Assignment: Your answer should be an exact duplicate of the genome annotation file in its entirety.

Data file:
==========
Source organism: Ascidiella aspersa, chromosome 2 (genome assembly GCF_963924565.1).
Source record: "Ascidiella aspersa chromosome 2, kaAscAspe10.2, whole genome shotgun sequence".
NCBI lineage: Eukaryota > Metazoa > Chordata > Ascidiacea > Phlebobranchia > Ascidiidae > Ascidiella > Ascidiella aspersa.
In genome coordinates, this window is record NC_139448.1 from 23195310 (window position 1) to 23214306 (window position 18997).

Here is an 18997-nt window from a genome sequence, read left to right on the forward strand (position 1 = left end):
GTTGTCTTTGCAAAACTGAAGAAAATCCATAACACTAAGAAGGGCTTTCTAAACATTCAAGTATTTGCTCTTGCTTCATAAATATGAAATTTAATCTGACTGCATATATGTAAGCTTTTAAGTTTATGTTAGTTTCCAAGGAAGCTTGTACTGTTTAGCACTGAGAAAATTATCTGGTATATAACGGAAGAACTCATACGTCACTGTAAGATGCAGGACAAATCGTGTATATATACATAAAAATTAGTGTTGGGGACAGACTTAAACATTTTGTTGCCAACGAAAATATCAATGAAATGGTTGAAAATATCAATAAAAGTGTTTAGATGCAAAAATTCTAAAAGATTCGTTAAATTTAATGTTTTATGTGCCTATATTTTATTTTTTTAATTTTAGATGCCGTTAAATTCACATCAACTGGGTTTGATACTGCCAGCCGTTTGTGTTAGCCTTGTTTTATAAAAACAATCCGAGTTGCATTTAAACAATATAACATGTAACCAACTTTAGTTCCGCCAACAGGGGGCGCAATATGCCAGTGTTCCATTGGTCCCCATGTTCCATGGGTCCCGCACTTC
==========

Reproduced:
Source organism: Ascidiella aspersa, chromosome 2 (genome assembly GCF_963924565.1).
Source record: "Ascidiella aspersa chromosome 2, kaAscAspe10.2, whole genome shotgun sequence".
NCBI lineage: Eukaryota > Metazoa > Chordata > Ascidiacea > Phlebobranchia > Ascidiidae > Ascidiella > Ascidiella aspersa.
In genome coordinates, this window is record NC_139448.1 from 23195310 (window position 1) to 23214306 (window position 18997).

Here is an 18997-nt window from a genome sequence, read left to right on the forward strand (position 1 = left end):
GTTGTCTTTGCAAAACTGAAGAAAATCCATAACACTAAGAAGGGCTTTCTAAACATTCAAGTATTTGCTCTTGCTTCATAAATATGAAATTTAATCTGACTGCATATATGTAAGCTTTTAAGTTTATGTTAGTTTCCAAGGAAGCTTGTACTGTTTAGCACTGAGAAAATTATCTGGTATATAACGGAAGAACTCATACGTCACTGTAAGATGCAGGACAAATCGTGTATATATACATAAAAATTAGTGTTGGGGACAGACTTAAACATTTTGTTGCCAACGAAAATATCAATGAAATGGTTGAAAATATCAATAAAAGTGTTTAGATGCAAAAATTCTAAAAGATTCGTTAAATTTAATGTTTTATGTGCCTATATTTTATTTTTTTAATTTTAGATGCCGTTAAATTCACATCAACTGGGTTTGATACTGCCAGCCGTTTGTGTTAGCCTTGTTTTATAAAAACAATCCGAGTTGCATTTAAACAATATAACATGTAACCAACTTTAGTTCCGCCAACAGGGGGCGCAATATGCCAGTGTTCCATTGGTCCCCATGTTCCATGGGTCCCGCACTTC